Many of them I’ve told you about already or share daily on Instagram. And there are a few you’ll never hear about from me. After all, we all have to keep a secret or two.
In fact, some of my closest friends frequently give me a lot of crap for the fact that I have so many favorite spots, to which I reply, why have one when you could have dozens? Right?Ok, so I have a lot of favorite places in New Zealand. I live here after all, and I could live anywhere in the world.
But of them is fairly obvious – the mighty Fox Glacier on the wild west coast of the South Island. And while it’s fairly well-known, I want to check my two cents in for goo measure because I love it there!
Fox Glacier is special because it’s one of the only glaciers in the world that drops down into the rainforest below while most others are up and around the peaks of the mountains.
Snaking down like a perfect river of blue ice off the back of Mt. Tasman and Aoraki/Mt. Cook, New Zealand’s highest peak, along with neighboring Franz Josef Glacier, Fox Glacier is outstanding to see.
But it’s even better up close and personal. Touch the ice. Drink from the streams. Climb into ice caves – can’t beat that!
And while Fox Glacier Guiding has been running glacier guided walks on the ice for almost 100 years it still doesn’t feel like Disneyland.That’s not why I love it – for me, Fox Glacier is remarkable because it has such a local and family vibe to it. It still feels like authentic New Zealand. It feels real.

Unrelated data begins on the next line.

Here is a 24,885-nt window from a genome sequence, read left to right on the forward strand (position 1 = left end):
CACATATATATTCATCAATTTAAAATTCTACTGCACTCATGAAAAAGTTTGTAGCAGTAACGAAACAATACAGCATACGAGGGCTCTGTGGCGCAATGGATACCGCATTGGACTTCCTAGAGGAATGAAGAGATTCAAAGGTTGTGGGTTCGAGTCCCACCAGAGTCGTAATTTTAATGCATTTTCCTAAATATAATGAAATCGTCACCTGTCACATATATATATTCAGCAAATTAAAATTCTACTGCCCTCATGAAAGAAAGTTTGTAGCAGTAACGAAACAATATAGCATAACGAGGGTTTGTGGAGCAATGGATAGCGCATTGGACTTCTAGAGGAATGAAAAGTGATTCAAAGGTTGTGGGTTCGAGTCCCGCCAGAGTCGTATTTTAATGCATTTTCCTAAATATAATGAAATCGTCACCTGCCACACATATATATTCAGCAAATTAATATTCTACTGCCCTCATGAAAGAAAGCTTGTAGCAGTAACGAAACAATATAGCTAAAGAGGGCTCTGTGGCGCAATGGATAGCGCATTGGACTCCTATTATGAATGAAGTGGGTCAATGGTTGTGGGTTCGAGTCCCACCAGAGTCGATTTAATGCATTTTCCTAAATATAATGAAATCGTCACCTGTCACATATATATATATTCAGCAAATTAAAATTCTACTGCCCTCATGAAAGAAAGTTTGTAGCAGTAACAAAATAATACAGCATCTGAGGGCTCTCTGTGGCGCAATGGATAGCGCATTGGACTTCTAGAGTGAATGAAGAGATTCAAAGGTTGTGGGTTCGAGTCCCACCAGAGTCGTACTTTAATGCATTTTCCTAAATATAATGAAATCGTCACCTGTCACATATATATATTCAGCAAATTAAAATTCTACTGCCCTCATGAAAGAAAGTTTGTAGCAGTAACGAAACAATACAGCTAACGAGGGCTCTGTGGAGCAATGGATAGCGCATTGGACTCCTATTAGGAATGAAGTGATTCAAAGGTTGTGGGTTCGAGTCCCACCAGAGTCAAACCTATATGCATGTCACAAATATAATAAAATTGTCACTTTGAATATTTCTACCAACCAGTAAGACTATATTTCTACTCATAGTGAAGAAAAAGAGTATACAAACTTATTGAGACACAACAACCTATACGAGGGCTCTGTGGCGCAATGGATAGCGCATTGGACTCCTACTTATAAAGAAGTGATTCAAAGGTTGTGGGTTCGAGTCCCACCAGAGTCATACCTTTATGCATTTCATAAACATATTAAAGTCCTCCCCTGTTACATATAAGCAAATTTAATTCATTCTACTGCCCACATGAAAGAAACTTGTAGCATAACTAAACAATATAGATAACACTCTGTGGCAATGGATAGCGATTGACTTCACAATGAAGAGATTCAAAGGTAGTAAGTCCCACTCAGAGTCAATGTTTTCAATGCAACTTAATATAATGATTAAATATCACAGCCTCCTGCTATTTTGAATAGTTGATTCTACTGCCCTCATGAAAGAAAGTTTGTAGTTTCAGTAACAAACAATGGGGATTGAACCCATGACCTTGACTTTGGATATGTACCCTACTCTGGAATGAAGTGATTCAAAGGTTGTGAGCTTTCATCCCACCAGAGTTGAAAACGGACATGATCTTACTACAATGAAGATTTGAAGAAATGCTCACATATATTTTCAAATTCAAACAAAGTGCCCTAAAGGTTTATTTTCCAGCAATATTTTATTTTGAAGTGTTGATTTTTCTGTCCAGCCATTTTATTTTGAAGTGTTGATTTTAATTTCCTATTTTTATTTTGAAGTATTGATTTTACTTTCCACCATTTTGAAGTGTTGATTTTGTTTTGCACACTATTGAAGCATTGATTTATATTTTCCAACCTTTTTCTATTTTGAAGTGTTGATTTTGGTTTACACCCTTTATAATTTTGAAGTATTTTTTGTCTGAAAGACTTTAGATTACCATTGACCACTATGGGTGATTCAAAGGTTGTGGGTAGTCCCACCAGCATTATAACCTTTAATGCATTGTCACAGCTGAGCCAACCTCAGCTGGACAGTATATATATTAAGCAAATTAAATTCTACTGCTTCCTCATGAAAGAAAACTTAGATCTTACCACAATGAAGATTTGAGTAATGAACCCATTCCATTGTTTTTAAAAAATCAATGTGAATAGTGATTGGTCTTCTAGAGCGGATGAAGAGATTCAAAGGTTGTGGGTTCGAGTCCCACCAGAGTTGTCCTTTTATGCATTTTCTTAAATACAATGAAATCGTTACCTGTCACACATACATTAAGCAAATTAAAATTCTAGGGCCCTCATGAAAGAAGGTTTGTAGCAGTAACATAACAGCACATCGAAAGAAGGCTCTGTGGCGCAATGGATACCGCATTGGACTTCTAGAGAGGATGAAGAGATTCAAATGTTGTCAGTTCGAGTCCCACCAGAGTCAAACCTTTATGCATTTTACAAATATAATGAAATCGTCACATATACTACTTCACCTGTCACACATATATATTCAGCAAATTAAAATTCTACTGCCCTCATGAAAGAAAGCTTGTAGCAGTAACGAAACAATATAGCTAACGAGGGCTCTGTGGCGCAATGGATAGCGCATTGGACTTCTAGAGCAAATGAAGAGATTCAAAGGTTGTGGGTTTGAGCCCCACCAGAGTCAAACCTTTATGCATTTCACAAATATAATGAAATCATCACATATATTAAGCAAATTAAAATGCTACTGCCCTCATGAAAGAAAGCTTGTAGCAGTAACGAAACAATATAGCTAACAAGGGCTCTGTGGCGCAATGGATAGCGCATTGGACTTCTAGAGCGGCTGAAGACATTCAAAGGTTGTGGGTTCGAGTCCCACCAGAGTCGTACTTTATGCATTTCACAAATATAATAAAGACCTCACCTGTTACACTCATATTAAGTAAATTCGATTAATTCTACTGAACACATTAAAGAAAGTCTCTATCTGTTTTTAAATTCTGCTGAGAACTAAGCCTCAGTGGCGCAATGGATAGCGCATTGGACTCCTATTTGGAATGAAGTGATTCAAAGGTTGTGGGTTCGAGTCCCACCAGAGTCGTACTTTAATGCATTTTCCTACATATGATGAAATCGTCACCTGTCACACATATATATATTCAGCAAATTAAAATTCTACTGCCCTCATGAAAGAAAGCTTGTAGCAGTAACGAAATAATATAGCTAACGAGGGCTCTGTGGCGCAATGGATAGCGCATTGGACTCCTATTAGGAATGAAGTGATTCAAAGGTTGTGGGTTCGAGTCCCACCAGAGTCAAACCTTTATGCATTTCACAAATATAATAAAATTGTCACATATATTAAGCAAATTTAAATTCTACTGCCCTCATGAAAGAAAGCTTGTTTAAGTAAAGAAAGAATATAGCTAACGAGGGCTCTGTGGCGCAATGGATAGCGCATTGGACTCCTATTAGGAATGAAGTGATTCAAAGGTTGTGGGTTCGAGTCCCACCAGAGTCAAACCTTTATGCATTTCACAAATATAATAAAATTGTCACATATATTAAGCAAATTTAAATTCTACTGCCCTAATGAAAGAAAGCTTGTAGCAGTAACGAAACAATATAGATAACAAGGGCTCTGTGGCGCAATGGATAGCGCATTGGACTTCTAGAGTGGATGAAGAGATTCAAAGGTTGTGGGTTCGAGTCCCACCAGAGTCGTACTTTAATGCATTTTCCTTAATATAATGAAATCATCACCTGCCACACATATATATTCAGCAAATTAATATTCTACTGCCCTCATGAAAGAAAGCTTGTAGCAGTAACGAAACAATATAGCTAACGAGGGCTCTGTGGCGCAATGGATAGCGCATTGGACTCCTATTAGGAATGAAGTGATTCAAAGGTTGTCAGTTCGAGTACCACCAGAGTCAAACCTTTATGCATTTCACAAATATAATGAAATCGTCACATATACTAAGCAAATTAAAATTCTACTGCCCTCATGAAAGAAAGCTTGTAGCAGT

Fox is also really accessible.
There is just something amazing about walking on and exploring a glacier. And hot damn, aren’t the views from above pretty rad?!
Normally, for us mortals, our only way of experiencing glaciers is from a nice safe viewpoint or guided walks. I always thought that accessing glaciers belonged to experienced mountaineers and ice-climbers because of the technical side to them. Let’s be honest here, if someone is going to fall headfirst into a crevasse, it’s going to be me.
But of course New Zealand takes that to the next level – where you can not only do guided hikes on these magnificent glaciers, you can also helicopter up to them and land on the ice! How awesome is that?
I learned to ice-climb in Finland this winter and was looking forward to the next opportunity to wrap my hands around an ice-ax. I feel like being able to use an ice-ax automatically makes you a badass, right? Or climbing out of a helicopter onto a glacier wearing a harness and carrying ropes? Too cool for school.
So I did a heli-hike on Franz Josef Glacier a few years ago and have done a helicopter scenic flight on Fox Glacier a while back, but I was itching to step onto the ice for a real adventure. Those were a nice little introduction and teaser, but I was ready to learn more about climbing on the ice and taking it to the next level. I wanted to truly experience Fox and know what all these adventurers are talking about.
Just call me Jon Snow. Or Sir Edmund Hillary. One day, guys, one day.
But I digress.
From descending into caves and moulins (ice holes) to climbing and rappelling down ice walls to learning how to set anchors and ascend pitches, it’s so epic. It felt like my first proper mountain experience.
It can be as mellow or extreme as you want, and for me I wanted a nice healthy balance in the middle somewhere. Gone are my wild days in my early twenties unfortunately. Though I did ask If I could jump in one of the ice ponds.